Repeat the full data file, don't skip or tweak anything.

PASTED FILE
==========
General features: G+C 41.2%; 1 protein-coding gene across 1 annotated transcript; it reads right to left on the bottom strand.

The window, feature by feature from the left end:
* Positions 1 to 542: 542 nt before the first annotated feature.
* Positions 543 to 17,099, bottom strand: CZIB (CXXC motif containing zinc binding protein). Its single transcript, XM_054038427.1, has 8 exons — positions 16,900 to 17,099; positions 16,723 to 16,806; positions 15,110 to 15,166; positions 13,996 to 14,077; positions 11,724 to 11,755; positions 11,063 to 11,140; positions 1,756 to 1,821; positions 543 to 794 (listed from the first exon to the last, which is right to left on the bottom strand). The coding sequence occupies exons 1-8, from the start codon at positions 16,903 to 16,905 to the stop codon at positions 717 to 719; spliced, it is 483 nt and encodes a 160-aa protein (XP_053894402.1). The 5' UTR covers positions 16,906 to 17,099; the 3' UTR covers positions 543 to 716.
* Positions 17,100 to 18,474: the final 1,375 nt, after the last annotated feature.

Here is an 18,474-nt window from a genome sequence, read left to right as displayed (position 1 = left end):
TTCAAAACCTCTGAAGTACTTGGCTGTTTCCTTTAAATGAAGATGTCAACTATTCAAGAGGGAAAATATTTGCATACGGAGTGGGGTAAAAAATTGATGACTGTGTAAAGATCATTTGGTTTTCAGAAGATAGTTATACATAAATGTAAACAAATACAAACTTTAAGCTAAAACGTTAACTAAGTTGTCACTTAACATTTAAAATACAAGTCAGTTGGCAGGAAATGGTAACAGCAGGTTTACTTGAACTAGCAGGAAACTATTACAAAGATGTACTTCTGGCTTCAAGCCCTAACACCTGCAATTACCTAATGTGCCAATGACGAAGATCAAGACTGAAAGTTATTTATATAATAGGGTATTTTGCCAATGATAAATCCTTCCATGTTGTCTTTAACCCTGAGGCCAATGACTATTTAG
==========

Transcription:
General features: G+C 41.2%; 1 protein-coding gene across 1 annotated transcript; it reads right to left on the bottom strand.

The window, feature by feature from the left end:
* Positions 1 to 542: 542 nt before the first annotated feature.
* Positions 543 to 17,099, bottom strand: CZIB (CXXC motif containing zinc binding protein). Its single transcript, XM_054038427.1, has 8 exons — positions 16,900 to 17,099; positions 16,723 to 16,806; positions 15,110 to 15,166; positions 13,996 to 14,077; positions 11,724 to 11,755; positions 11,063 to 11,140; positions 1,756 to 1,821; positions 543 to 794 (listed from the first exon to the last, which is right to left on the bottom strand). The coding sequence occupies exons 1-8, from the start codon at positions 16,903 to 16,905 to the stop codon at positions 717 to 719; spliced, it is 483 nt and encodes a 160-aa protein (XP_053894402.1). The 5' UTR covers positions 16,906 to 17,099; the 3' UTR covers positions 543 to 716.
* Positions 17,100 to 18,474: the final 1,375 nt, after the last annotated feature.

Here is an 18,474-nt window from a genome sequence, read left to right as displayed (position 1 = left end):
TTCAAAACCTCTGAAGTACTTGGCTGTTTCCTTTAAATGAAGATGTCAACTATTCAAGAGGGAAAATATTTGCATACGGAGTGGGGTAAAAAATTGATGACTGTGTAAAGATCATTTGGTTTTCAGAAGATAGTTATACATAAATGTAAACAAATACAAACTTTAAGCTAAAACGTTAACTAAGTTGTCACTTAACATTTAAAATACAAGTCAGTTGGCAGGAAATGGTAACAGCAGGTTTACTTGAACTAGCAGGAAACTATTACAAAGATGTACTTCTGGCTTCAAGCCCTAACACCTGCAATTACCTAATGTGCCAATGACGAAGATCAAGACTGAAAGTTATTTATATAATAGGGTATTTTGCCAATGATAAATCCTTCCATGTTGTCTTTAACCCTGAGGCCAATGACTATTTAG